The Rosett Report

Tehran's Man Onstage in Manhattan

Iran’s ambassador to the United Nations, Mohammad Khazaee, appeared this past Wednesday evening, Feb. 20, onstage at the Asia Society in New York, in a “conversation” with a former U.S. ambassador and under secretary of State, Thomas Pickering. The event, moderated by Washington Post columnist David Ignatius, and titled “The U.S. and Iran: Road to War or Path to Peace,” is being described by the Asia Society as “Unprecedented” — yielding “Proposals for US-Iran Negotiations.”

That might sound pretty intriguing, in the run up to next week’s gathering in Kazakhstan of representatives of Iran and the P-5 plus 1 (which, in case you lost track of talks with Iran somewhere back in the days of the EU3, refers to the Permanent Five members of the UN Security Council — Russia, China, France, the UK and the U.S., plus Germany).

Actually, the Asia Society missed the boat. Khazaee’s appearance was unprecedented in the sense that he has not appeared previously onstage at the Asia Society. But Khazaee is the mouthpiece for the same Iranian regime that has brought New York its annual visits since 2005 by Iran’s loquacious president Mahmoud Ahmadinejad. Whatever the differences of style or insinuation, they both track back to the same terror-based uranium-enriching domain of the modestly titled Supreme Leader, Ali Khamenei. And Khazaee has been rubbing elbows in Manhattan since he arrived in 2007 as Iran’s envoy to the UN — some details of that in my column, “Meet Iran’s Ambassador to the UN.” Last year, he gave an interview to PBS TV’s Charlie Rose. At the UN he pops up interminably, speaking these days for the Iran-chaired 120-member Non-Aligned Movement, praising Iran’s human rights record, deploring Israel, writing letters demanding that the U.S. issue visas pronto to the scores of Iranian officials who like to attend major UN events, etc.

As for Khazaee’s “proposals” — well, it boils down to the same ol’ same ol’. You can watch them unfold in the video of the discussion, which went on for an hour and 40 minutes (in the time-buying game, chalk that up as another hour and 40 minutes for the progress of Iran’s nuclear program). Or I can summarize it for you in one sentence: If the U.S. will just agree in advance to whatever Iran’s regime wants, then Iran’s regime is quite willing to negotiate. Amid the thanks and praise rendered unto him onstage for his willingness to say anything at all, Khazaee pretty much repeated variations on this theme for the entire discussion.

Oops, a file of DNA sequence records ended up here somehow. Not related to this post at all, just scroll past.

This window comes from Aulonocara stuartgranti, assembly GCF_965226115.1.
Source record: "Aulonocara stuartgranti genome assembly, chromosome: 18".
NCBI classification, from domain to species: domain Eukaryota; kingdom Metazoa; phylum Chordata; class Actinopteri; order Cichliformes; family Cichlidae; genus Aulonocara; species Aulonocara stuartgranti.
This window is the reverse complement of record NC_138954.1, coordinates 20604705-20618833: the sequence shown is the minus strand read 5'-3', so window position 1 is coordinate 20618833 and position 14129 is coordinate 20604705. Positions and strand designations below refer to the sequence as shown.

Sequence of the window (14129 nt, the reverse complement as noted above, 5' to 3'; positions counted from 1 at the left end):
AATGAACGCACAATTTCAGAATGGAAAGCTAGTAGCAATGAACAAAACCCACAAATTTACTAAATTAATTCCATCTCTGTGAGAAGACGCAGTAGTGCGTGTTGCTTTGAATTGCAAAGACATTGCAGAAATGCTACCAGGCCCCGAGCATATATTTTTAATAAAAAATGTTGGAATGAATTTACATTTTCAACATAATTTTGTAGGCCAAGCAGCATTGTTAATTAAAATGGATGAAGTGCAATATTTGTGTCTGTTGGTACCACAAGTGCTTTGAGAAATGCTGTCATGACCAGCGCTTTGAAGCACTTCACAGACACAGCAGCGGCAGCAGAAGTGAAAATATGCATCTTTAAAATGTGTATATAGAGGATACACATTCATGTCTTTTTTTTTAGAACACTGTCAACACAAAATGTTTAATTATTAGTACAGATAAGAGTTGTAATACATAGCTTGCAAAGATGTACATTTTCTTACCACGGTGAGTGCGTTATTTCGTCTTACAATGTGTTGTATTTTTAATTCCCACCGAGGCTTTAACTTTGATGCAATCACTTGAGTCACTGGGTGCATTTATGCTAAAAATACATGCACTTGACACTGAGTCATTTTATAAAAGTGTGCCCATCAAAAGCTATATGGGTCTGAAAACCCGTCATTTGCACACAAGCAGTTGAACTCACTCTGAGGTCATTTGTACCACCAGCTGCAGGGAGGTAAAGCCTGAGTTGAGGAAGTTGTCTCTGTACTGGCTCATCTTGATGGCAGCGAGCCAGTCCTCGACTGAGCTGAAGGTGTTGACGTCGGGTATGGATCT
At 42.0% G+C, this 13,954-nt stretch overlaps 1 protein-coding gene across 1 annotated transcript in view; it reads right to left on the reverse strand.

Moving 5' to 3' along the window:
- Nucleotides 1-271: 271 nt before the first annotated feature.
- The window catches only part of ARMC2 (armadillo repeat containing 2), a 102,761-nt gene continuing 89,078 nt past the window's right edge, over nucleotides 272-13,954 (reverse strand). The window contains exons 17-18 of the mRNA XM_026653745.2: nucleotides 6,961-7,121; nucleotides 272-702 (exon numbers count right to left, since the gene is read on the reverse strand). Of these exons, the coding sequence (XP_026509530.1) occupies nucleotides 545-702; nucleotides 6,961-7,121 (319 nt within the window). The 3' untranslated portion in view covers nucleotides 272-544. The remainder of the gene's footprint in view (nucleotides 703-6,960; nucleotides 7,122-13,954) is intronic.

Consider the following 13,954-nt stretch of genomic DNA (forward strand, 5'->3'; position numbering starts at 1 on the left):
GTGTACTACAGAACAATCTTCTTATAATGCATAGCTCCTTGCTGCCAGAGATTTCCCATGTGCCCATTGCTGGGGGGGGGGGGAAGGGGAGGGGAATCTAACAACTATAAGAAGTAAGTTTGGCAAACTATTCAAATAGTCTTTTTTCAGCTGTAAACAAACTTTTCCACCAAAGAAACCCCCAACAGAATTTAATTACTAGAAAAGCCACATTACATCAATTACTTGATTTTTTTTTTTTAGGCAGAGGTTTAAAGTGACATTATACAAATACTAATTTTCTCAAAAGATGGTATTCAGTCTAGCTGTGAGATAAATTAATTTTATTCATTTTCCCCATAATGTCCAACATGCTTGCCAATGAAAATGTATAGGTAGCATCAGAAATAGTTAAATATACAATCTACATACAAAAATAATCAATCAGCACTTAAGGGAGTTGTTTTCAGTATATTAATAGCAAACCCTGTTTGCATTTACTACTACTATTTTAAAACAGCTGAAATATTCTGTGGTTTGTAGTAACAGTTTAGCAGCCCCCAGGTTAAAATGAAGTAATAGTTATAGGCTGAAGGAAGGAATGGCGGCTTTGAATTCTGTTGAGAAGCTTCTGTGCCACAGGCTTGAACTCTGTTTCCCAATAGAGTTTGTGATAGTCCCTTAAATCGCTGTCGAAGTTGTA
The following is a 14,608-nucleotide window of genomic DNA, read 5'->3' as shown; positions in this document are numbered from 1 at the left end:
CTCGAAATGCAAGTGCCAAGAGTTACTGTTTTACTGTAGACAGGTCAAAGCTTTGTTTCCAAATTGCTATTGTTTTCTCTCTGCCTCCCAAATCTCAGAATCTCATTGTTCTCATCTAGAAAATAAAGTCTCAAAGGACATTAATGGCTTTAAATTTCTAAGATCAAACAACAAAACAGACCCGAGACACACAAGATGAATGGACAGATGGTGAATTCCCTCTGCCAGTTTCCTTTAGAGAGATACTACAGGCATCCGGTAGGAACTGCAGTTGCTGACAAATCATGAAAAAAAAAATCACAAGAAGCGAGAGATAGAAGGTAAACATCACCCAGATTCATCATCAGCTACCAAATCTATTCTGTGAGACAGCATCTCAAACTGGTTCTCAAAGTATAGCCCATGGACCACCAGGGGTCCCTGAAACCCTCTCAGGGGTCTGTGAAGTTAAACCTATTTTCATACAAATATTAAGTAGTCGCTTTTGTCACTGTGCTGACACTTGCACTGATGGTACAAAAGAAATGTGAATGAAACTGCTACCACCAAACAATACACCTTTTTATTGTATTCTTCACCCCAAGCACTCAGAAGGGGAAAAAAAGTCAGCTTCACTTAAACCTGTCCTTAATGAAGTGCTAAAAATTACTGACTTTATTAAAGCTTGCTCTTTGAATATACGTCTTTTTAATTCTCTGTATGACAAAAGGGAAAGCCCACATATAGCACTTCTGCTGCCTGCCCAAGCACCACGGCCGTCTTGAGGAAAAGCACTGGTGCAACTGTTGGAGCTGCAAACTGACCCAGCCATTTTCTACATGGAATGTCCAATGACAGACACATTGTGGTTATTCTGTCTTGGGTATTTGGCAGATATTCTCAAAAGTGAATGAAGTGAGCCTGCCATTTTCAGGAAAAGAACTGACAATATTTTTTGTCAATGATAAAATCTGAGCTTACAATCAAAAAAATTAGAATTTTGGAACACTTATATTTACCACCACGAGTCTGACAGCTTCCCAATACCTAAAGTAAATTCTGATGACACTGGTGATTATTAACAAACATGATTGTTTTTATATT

All of which did Khazaee a certain injustice, in that it was pretty dull. Khazaee is a much more interesting man than he seemed, stringing together his rote phrases on the Asia Society stage. This is, after all, an Iranian ambassador who has been described by U.S. federal prosecutors in the Alavi Foundation case as directing the operations of an alleged Iranian-government front foundation in the heart of midtown Manhattan. It might have been fascinating to hear his version — true or false — of what that was all about. But he was not asked.

There were  so many big topics that never came up. What about that plot by Iran’s Quds Force to assassinate the Saudi ambassador in 2011 by bombing him in Washington? What about the reports of Iranian scientists at North Korea’s latest nuclear test? Was Iran involved in construction of the Syrian nuclear reactor built with North Korean help? Is it really a point of pride to represent a regime that runs Evin prison and leads the world in juvenile executions? Tell us about Hezbollah’s arsenal, and how things are going with Hamas? What about the Iranian weapons smuggling via Sudan?

Yes, I know. It would have been impolitic. Undiplomatic. In the genteel setting of a well-heeled institution, decorated with lovely works of art, before a well-read, cosmopolitan audience, it would have been downright impolite to depart from courteous conversation to ask bluntly about some of the very rough and murderous realities that haunt this scene — and which Iran’s ambassador defends, protects, and indeed, represents. But in such a setting it is apparently so unprecedented that it simply wasn’t done at all.